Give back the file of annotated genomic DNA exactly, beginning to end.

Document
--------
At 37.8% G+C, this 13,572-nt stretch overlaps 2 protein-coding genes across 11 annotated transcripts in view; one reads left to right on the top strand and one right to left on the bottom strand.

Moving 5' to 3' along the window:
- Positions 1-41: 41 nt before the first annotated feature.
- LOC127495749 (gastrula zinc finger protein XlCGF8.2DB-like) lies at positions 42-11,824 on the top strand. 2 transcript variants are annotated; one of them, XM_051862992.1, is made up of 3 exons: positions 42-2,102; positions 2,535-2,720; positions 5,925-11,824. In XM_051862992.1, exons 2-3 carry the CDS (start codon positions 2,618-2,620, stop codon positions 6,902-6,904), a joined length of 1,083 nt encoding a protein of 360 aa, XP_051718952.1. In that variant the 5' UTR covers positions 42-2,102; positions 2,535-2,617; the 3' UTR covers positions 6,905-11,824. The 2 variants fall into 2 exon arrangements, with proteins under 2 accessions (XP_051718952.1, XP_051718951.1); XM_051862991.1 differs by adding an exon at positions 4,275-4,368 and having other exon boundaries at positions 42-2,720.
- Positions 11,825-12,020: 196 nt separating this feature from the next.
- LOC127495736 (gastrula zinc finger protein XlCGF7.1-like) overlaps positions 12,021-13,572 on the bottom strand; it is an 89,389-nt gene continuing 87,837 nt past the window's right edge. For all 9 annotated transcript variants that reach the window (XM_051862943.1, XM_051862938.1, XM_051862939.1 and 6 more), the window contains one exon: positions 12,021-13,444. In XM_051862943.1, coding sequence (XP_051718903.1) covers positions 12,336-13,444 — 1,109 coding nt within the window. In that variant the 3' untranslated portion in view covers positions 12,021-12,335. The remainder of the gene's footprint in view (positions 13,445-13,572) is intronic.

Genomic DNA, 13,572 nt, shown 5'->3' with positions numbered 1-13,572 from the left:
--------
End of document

At 37.8% G+C, this 13,572-nt stretch overlaps 2 protein-coding genes across 11 annotated transcripts in view; one reads left to right on the top strand and one right to left on the bottom strand.

Moving 5' to 3' along the window:
- Positions 1-41: 41 nt before the first annotated feature.
- LOC127495749 (gastrula zinc finger protein XlCGF8.2DB-like) lies at positions 42-11,824 on the top strand. 2 transcript variants are annotated; one of them, XM_051862992.1, is made up of 3 exons: positions 42-2,102; positions 2,535-2,720; positions 5,925-11,824. In XM_051862992.1, exons 2-3 carry the CDS (start codon positions 2,618-2,620, stop codon positions 6,902-6,904), a joined length of 1,083 nt encoding a protein of 360 aa, XP_051718952.1. In that variant the 5' UTR covers positions 42-2,102; positions 2,535-2,617; the 3' UTR covers positions 6,905-11,824. The 2 variants fall into 2 exon arrangements, with proteins under 2 accessions (XP_051718952.1, XP_051718951.1); XM_051862991.1 differs by adding an exon at positions 4,275-4,368 and having other exon boundaries at positions 42-2,720.
- Positions 11,825-12,020: 196 nt separating this feature from the next.
- LOC127495736 (gastrula zinc finger protein XlCGF7.1-like) overlaps positions 12,021-13,572 on the bottom strand; it is an 89,389-nt gene continuing 87,837 nt past the window's right edge. For all 9 annotated transcript variants that reach the window (XM_051862943.1, XM_051862938.1, XM_051862939.1 and 6 more), the window contains one exon: positions 12,021-13,444. In XM_051862943.1, coding sequence (XP_051718903.1) covers positions 12,336-13,444 — 1,109 coding nt within the window. In that variant the 3' untranslated portion in view covers positions 12,021-12,335. The remainder of the gene's footprint in view (positions 13,445-13,572) is intronic.

Genomic DNA, 13,572 nt, shown 5'->3' with positions numbered 1-13,572 from the left: